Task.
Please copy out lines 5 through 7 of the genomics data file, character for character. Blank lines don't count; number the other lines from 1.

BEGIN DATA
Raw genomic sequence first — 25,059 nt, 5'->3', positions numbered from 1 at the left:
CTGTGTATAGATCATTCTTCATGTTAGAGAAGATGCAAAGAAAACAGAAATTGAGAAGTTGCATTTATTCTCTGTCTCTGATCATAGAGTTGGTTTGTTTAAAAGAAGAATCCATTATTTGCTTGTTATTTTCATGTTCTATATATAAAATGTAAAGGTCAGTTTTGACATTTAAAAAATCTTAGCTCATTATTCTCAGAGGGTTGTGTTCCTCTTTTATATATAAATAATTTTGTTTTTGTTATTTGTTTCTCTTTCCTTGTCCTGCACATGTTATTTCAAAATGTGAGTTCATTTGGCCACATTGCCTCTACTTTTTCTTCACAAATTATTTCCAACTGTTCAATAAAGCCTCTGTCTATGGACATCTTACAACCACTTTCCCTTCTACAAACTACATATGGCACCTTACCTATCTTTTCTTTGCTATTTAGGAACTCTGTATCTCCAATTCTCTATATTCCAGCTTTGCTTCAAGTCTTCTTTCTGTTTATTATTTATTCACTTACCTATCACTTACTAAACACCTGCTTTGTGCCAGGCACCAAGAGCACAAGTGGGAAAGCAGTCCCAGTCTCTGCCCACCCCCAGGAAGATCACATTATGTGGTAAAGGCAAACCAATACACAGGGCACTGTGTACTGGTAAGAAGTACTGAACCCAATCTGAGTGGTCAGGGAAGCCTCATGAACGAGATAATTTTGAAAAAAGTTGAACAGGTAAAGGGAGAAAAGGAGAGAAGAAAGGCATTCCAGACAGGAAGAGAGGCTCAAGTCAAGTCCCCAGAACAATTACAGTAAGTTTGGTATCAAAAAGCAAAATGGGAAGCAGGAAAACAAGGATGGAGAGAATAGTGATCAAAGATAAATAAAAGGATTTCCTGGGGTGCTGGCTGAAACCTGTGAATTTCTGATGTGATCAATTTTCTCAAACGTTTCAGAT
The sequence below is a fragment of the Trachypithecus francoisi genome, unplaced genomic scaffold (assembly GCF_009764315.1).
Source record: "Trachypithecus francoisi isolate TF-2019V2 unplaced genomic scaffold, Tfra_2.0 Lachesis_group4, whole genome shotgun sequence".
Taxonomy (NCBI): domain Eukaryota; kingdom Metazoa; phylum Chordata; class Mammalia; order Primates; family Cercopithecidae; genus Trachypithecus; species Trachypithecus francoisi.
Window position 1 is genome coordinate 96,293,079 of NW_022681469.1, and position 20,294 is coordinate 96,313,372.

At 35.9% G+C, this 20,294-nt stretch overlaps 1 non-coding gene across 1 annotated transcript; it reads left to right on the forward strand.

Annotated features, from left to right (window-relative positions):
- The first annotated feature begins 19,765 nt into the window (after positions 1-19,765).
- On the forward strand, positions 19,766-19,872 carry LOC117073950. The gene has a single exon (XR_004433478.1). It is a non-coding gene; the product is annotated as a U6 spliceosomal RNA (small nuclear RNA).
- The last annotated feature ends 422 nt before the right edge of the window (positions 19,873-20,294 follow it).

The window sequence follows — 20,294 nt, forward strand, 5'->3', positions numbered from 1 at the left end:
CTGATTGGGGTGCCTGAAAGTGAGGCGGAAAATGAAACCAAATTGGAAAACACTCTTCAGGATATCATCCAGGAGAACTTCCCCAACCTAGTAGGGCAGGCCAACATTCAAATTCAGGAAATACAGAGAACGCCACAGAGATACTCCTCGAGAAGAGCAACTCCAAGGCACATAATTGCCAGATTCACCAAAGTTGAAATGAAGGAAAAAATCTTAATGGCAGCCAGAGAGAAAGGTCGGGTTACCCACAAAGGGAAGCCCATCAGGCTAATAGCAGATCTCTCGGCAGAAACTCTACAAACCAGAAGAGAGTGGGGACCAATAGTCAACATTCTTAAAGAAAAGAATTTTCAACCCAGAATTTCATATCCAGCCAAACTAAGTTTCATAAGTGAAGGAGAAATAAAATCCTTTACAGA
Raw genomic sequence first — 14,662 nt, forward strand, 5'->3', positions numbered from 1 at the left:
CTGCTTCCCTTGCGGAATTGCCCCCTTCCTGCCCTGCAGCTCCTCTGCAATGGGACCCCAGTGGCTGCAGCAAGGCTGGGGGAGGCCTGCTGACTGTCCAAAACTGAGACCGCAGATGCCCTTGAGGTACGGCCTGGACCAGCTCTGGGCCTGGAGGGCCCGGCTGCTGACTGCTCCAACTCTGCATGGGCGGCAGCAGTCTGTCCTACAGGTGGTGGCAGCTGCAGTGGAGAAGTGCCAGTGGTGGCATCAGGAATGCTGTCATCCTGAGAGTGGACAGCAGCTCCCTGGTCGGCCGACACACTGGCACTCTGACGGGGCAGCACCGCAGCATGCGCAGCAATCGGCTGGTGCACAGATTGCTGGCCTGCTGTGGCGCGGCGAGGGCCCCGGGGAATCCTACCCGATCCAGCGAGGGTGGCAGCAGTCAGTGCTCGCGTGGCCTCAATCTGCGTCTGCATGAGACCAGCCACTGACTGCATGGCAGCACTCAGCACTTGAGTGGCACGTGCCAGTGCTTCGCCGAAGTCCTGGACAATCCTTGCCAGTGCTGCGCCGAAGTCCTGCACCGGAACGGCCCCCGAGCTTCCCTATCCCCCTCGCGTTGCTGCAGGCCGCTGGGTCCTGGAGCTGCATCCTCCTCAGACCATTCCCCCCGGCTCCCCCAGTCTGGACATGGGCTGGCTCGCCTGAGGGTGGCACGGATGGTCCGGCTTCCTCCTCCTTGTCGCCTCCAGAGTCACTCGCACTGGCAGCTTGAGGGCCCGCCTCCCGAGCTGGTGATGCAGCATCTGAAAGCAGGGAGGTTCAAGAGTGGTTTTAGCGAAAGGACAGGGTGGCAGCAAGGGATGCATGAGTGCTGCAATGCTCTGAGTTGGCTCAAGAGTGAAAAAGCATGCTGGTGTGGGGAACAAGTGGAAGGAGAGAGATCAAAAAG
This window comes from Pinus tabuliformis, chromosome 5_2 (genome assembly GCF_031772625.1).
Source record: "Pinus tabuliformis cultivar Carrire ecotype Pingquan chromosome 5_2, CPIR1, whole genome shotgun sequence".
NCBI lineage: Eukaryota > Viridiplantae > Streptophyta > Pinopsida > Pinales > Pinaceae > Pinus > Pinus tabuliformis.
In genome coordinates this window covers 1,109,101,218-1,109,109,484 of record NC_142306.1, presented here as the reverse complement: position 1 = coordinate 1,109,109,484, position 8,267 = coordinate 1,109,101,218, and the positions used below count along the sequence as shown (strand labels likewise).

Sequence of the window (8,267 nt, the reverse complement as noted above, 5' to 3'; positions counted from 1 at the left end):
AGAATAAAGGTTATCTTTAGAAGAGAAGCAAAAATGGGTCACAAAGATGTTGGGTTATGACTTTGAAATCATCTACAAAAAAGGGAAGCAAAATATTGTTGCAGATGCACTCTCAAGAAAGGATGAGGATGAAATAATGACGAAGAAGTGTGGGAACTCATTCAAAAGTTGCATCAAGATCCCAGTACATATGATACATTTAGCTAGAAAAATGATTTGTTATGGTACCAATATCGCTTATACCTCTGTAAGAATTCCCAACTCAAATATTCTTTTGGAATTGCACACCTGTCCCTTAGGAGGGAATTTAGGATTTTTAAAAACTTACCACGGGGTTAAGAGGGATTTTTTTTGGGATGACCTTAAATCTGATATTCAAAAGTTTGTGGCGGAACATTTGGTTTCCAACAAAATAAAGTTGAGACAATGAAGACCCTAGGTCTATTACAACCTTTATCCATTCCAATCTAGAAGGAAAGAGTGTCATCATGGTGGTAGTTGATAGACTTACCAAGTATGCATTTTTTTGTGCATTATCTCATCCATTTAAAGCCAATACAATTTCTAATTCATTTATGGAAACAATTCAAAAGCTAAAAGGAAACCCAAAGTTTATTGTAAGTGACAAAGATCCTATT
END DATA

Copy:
Taxonomy (NCBI): domain Eukaryota; kingdom Metazoa; phylum Chordata; class Mammalia; order Primates; family Cercopithecidae; genus Trachypithecus; species Trachypithecus francoisi.
Window position 1 is genome coordinate 96,293,079 of NW_022681469.1, and position 20,294 is coordinate 96,313,372.

At 35.9% G+C, this 20,294-nt stretch overlaps 1 non-coding gene across 1 annotated transcript; it reads left to right on the forward strand.